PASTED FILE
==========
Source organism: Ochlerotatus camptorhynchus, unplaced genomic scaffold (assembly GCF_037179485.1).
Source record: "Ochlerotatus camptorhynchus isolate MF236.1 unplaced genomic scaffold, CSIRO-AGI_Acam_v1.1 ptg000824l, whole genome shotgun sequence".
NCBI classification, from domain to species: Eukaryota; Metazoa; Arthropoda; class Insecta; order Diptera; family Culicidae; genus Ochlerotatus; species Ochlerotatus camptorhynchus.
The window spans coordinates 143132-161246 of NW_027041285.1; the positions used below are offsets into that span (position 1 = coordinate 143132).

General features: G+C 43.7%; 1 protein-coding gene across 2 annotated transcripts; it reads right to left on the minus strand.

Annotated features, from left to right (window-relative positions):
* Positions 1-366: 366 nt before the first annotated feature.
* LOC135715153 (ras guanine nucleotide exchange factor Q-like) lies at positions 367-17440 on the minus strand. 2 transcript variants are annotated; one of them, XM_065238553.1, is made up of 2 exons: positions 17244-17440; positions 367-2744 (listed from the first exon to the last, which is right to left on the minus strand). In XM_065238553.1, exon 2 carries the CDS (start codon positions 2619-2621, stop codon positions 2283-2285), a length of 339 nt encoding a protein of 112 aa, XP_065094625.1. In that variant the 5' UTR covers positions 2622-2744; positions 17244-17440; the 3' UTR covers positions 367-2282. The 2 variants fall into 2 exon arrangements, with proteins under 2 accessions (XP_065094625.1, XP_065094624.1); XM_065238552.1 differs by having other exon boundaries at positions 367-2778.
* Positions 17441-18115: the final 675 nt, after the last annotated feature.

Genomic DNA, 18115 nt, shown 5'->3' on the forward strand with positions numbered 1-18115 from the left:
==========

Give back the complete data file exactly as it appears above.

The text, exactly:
Source organism: Ochlerotatus camptorhynchus, unplaced genomic scaffold (assembly GCF_037179485.1).
Source record: "Ochlerotatus camptorhynchus isolate MF236.1 unplaced genomic scaffold, CSIRO-AGI_Acam_v1.1 ptg000824l, whole genome shotgun sequence".
NCBI classification, from domain to species: Eukaryota; Metazoa; Arthropoda; class Insecta; order Diptera; family Culicidae; genus Ochlerotatus; species Ochlerotatus camptorhynchus.
The window spans coordinates 143132-161246 of NW_027041285.1; the positions used below are offsets into that span (position 1 = coordinate 143132).

General features: G+C 43.7%; 1 protein-coding gene across 2 annotated transcripts; it reads right to left on the minus strand.

Annotated features, from left to right (window-relative positions):
* Positions 1-366: 366 nt before the first annotated feature.
* LOC135715153 (ras guanine nucleotide exchange factor Q-like) lies at positions 367-17440 on the minus strand. 2 transcript variants are annotated; one of them, XM_065238553.1, is made up of 2 exons: positions 17244-17440; positions 367-2744 (listed from the first exon to the last, which is right to left on the minus strand). In XM_065238553.1, exon 2 carries the CDS (start codon positions 2619-2621, stop codon positions 2283-2285), a length of 339 nt encoding a protein of 112 aa, XP_065094625.1. In that variant the 5' UTR covers positions 2622-2744; positions 17244-17440; the 3' UTR covers positions 367-2282. The 2 variants fall into 2 exon arrangements, with proteins under 2 accessions (XP_065094625.1, XP_065094624.1); XM_065238552.1 differs by having other exon boundaries at positions 367-2778.
* Positions 17441-18115: the final 675 nt, after the last annotated feature.

Genomic DNA, 18115 nt, shown 5'->3' on the forward strand with positions numbered 1-18115 from the left: